If all that extra 1% growth happens in only the 1st year and never again, we’ll get the data too late and we’ll miss out on all that whopping 1% growth.
So, let’s look at the 1-year capital growth starting a year after the census.
This is what the chart looks like now we’ve modelled the timing more realistically. As you can see the line of best fit is very gradual. In fact, you’d be better off by less than half a percent if you bought in an absolute zero state housing suburb versus one with about average state housing.
Perhaps the impact of higher state housing concentration plays out over a longer time-frame. We should stretch our analysis beyond a 1-year capital growth period.
Let’s look at the capital growth over a 2-year period starting 1 year after census. Now, at the time I’m writing this, we’re just a few months short of 3 years since the last census, so I need to use data from the prior census if we’re going to look at longer time-frames. So, this chart…
…is using data from the 2011 census.
This chart shows 2 years of capital growth starting 1 year after the 2011 census, that is, from 2012 to 2014. You can actually see that the line of best fit still has a very slight decline. You’ll also notice that the percentage per annum growth rates are spread out over a narrower band. They don’t go all the way to the top and bottom of the chart.
“It’s a lot harder to maintain a cracking rate of growth for a long time. Similarly, disastrous rates of growth don’t last forever either”
So, the longer our timeframe, the narrower that band is likely to become. That’s just an aside. The real point the chart is making is that there’s no reliable correlation between the social housing concentration and capital growth. But again, this is only over 2 years.
Let’s stretch it out by another year.
This chart is showing the 3 years of capital growth, again, starting a year after the 2011 census. It’s pretty much the same story as the last chart. The flat line of best fit means this indicator is statistically insignificant.
Let’s stretch it out to 5 years.
This chart shows the capital growth for the 10 years from 2007 to 2017. Remember, we’re starting the growth calcs a year after the census date to model the time it takes for the ABS to publish the data.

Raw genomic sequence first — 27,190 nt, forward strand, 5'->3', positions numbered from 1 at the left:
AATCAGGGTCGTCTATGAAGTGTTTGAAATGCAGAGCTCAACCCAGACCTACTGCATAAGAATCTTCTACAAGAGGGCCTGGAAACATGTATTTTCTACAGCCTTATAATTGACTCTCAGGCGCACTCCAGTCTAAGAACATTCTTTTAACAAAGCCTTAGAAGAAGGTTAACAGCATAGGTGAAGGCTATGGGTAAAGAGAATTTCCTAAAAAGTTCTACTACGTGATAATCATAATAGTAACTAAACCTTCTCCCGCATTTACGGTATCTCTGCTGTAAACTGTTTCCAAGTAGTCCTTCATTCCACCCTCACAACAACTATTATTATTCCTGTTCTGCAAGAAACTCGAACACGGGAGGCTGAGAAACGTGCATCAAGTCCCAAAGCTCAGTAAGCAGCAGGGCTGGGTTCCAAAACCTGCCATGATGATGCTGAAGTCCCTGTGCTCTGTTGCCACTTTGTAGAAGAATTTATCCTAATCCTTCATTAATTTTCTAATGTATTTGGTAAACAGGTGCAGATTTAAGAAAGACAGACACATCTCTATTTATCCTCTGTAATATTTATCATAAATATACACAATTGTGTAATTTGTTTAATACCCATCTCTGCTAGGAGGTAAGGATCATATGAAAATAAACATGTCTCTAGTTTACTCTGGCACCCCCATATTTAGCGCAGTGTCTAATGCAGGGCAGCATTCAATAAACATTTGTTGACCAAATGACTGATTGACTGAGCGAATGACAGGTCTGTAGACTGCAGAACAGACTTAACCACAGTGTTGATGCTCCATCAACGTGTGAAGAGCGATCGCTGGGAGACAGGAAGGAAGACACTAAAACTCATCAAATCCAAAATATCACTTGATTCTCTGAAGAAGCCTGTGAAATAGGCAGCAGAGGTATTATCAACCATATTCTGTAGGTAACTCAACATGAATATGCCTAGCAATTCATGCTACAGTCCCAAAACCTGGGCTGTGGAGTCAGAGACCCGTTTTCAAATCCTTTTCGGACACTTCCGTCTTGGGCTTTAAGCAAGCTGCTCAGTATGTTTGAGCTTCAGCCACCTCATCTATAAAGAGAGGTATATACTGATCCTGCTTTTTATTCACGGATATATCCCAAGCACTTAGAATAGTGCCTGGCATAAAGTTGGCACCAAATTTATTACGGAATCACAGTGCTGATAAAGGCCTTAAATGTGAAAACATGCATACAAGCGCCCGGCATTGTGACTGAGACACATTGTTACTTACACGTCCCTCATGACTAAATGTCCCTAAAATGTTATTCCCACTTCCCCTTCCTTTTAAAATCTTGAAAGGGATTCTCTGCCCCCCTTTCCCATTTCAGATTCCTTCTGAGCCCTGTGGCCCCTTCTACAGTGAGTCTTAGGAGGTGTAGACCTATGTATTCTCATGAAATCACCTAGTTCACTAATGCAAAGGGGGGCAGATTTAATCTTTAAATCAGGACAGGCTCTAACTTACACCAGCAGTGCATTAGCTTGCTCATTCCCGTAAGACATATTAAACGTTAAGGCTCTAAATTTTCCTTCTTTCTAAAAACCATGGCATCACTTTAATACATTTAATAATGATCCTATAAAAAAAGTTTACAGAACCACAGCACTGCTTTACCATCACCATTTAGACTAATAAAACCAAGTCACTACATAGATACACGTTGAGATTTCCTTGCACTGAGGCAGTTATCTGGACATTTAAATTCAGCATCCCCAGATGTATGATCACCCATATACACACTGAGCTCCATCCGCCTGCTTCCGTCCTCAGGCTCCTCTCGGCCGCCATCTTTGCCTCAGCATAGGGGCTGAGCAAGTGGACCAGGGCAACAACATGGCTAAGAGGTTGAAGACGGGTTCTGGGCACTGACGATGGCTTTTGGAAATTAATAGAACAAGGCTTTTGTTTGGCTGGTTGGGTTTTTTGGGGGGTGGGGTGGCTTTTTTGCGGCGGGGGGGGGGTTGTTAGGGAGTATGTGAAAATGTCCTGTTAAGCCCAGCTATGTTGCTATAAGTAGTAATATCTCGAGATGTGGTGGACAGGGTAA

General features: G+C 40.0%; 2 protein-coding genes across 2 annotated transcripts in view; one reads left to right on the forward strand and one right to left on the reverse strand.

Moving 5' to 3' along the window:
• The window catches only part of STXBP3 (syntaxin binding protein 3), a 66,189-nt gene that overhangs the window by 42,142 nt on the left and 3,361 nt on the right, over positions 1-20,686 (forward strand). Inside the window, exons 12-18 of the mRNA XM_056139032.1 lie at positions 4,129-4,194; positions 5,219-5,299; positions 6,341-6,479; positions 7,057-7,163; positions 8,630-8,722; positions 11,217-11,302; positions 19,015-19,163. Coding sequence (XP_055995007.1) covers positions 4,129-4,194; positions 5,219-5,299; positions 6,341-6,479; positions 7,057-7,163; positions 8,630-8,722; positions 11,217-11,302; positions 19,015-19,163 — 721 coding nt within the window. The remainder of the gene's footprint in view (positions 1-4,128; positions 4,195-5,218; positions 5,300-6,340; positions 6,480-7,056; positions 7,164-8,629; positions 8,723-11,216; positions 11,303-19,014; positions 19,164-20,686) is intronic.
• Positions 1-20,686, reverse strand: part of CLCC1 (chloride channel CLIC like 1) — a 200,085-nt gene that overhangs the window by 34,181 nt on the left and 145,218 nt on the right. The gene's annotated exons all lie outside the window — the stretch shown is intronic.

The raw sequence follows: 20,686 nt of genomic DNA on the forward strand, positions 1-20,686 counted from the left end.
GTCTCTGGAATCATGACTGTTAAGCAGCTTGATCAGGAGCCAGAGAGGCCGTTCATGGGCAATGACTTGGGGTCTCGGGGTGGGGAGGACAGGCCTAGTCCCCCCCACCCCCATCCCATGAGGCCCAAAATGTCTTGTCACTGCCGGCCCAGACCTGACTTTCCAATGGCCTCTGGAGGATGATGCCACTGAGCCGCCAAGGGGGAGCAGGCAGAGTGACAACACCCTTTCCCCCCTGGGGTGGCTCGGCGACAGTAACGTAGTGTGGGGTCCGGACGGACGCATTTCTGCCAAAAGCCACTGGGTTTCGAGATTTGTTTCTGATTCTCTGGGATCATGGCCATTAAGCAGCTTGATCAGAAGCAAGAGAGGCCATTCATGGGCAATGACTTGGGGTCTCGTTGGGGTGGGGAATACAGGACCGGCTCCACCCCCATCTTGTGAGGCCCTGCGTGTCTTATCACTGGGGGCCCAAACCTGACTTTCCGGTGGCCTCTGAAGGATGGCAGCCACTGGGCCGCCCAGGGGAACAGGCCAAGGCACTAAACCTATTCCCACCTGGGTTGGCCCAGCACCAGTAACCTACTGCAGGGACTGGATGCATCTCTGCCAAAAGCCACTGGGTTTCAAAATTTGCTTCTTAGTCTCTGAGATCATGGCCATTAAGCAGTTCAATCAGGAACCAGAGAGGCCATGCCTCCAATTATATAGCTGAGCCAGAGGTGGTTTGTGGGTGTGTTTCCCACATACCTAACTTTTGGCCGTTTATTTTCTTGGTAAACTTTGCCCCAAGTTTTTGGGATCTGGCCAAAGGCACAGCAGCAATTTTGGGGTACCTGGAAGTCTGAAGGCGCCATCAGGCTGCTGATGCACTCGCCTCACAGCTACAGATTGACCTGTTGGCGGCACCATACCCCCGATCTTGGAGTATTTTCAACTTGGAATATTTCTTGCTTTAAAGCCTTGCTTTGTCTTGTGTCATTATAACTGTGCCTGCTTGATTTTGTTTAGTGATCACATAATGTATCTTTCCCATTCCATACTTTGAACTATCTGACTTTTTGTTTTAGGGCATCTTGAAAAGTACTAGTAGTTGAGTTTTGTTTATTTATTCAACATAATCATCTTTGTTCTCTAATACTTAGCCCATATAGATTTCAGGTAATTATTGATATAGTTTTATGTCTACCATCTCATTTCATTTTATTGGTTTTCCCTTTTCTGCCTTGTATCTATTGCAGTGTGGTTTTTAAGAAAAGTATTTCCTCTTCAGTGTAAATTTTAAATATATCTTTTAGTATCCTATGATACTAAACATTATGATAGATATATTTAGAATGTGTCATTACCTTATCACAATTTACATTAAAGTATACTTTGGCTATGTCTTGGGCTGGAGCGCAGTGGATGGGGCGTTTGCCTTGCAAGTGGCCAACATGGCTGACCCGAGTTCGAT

It is very clear from this chart that there is no relationship between high concentration of government housing and future growth over a 10-year period. At least not according to the 2006 census anyway.
The red dots stretch out from left to right in a narrow band rather than slide downwards from left to right diagonally. The blue dotted line is almost flat showing there is no real relationship.
A good relationship
Just to put things in perspective:
This chart shows the relationship between days on market and capital growth. You’re looking at an entirely different metric now.
The days on market is the average number of days a property spends listed for sale before eventually selling. When demand exceeds supply, the days on market will be a small figure like 30 days. If supply exceeds demand, the days on market figure will get quite large.
Now, straight away you can see that the line of best fit is much steeper for the days on market than it was for the state housing. This confirms there is some relationship between growth and days on market. The spread of red dots has a slight pattern to it – drifting down and to the right.
“Days on market is a statistically significant metric, meaning it does correlate to capital growth”
The average time a property spent on the market for this chart was nearly 4 months. But some suburbs had selling times of only 1 month. The difference in growth rate between a fast selling suburb and an average one was a little more than 3% per annum over the next 3 years. Using the days on market metric to target a suburb to invest in would have pulled in an extra 10% in total over those 3 years.
Days on market for this period was obviously a better metric for investors to research than the percentage of government housing.
Here’s an even better metric than days on market:
This chart shows the relationship between market cycle timing and capital growth. Market cycle timing, or MCT for short, is a measure of how likely a suburb is about to enter its next growth phase. In this case, the higher the MCT, the better the capital growth. For days on market it was the other way around, the lower the time a property spends listed for sale, the better capital growth.
The average MCT in the case of this chart was 41 out of 100. If you’d picked a market with an average MCT you would have experienced a capital growth rate of about 5.5% per annum for the next 3 years. If, on the other hand, you aimed for a market with a high MCT of around 70, you would have had about 10% capital growth per annum. So, picking high MCT markets would have given you an extra 4.5% p.a. growth which is even more than the days on market.
Knowing the degree of relevance for each metric you look at is vitally important when doing your research. It’s not a case of finding the single most relevant metric to growth, it’s a case of combining them all together intelligently.
By the way, this chart:
…is a combination of two variables: MCT and days on market. The line of best fit is even steeper now because we’ve combined these two variables.
The performance difference between an average market and a good one in this case is nearly 9% per annum. For a $500,000 property that equates to about $135,000 in just 3 years. This shows how important it is to combine metrics rather than look at one in isolation.
Change in govt housing